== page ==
I’ve Read Nearly Every Memoir by a Former Trump Official. Fauci’s Is Something Different. (2024)

Books

The evenhanded scientist’s book is a different kind of tell-all.

By Laura Miller

I’ve Read Nearly Every Memoir by a Former Trump Official. Fauci’s Is Something Different. (1)

In 2009 Anthony Fauci was serving as director of the National Institute of Allergy and Infectious Diseases—as he had since 1984 and would do until 2022, under seven presidents—when that fall’s supply of the flu vaccine collapsed. As Fauci writes in his new memoir, On Call, this was alarming because that year’s dominant variant, said to be similar to the kind that caused the devastating Spanish flu of 1918, had gotten off to an early start that summer. At that time, pharmaceutical companies grew the viruses needed for vaccines in eggs, a slow and failure-prone method. As a result, by early October, the companies had delivered only 11 million of 160 million promised doses. To make matters worse, one of the suppliers was in Australia, a country undergoing its own outbreak of the flu, and the government there had commandeered all the doses intended for the United States. Americans stood in long lines at pharmacies, desperate to get their shots, and Republican lawmakers described the situation as “Obama’s Katrina.”

By November, the pandemic had tapered off a bit, and there was plenty of the vaccine to go around. Yet, Fauci writes, “now that the vaccine was available, the long lines were replaced by many people saying that they did not trust the CDC, which was encouraging them to get vaccinated, nor did some trust the safety of the vaccine since it was a new vaccine and they were afraid of possible side effects.” This flip-flop he chalks up to “the inscrutability of human nature.”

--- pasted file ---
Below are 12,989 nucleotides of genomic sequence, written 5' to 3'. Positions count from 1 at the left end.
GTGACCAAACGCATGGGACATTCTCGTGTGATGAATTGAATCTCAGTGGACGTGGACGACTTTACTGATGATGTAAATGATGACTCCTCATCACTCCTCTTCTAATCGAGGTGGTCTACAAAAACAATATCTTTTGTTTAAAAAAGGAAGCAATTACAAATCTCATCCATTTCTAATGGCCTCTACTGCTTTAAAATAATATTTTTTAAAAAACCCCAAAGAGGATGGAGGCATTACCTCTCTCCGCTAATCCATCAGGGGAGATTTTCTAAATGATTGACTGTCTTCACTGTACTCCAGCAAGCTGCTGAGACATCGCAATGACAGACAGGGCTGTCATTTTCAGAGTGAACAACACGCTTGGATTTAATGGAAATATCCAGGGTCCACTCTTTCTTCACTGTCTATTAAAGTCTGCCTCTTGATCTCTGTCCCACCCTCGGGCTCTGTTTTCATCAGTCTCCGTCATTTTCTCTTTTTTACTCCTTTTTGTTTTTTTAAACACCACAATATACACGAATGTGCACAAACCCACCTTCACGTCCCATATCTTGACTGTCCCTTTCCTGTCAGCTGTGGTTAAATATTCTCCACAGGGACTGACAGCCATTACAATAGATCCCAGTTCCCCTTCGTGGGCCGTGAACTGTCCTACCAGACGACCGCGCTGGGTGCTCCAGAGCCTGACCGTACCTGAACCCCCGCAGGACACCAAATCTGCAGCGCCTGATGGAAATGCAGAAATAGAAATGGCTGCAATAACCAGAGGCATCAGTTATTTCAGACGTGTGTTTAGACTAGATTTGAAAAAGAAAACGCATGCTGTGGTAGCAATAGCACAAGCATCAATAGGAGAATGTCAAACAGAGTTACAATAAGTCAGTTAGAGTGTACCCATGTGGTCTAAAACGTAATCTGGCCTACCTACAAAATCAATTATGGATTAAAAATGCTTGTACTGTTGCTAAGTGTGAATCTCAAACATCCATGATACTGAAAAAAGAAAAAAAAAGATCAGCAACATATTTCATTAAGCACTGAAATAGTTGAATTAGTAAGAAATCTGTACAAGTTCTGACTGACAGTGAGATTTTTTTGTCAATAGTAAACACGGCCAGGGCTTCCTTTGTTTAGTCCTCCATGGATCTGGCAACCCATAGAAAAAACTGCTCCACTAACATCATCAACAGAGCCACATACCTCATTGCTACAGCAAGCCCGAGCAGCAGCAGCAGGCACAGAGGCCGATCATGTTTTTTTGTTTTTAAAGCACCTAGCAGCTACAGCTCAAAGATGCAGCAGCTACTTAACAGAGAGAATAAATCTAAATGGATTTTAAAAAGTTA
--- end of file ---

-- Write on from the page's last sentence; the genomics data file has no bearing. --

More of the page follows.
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On Call is full of stories like this one, drawn from four decades of working in public health, much of it at high levels. It’s clear from reading this autobiography that Fauci considers his work on HIV and AIDS to be his true legacy. He began focusing on the disease in 1981, watching his patients die slow, agonizing deaths, the cause unknown. He battled with and conferred with activists who complained that the government’s response to the crisis was inadequate. Larry Kramer once called Fauci a “murderer” and an “incompetent idiot” in an open letter published in the San Francisco Examiner, but the rabble-rouser and Normal Heart playwright ended up declaring Fauci “my hero” when Fauci came out in support of a “parallel track” of drug testing that would give desperate AIDS patients access to experimental treatments. The pinnacle of Fauci’s efforts, a program called the President’s Emergency Plan for AIDS Relief—enacted during the administration of George W. Bush—resulted in, by Fauci’s account, “the saving of 25 million lives and counting” in the developing world.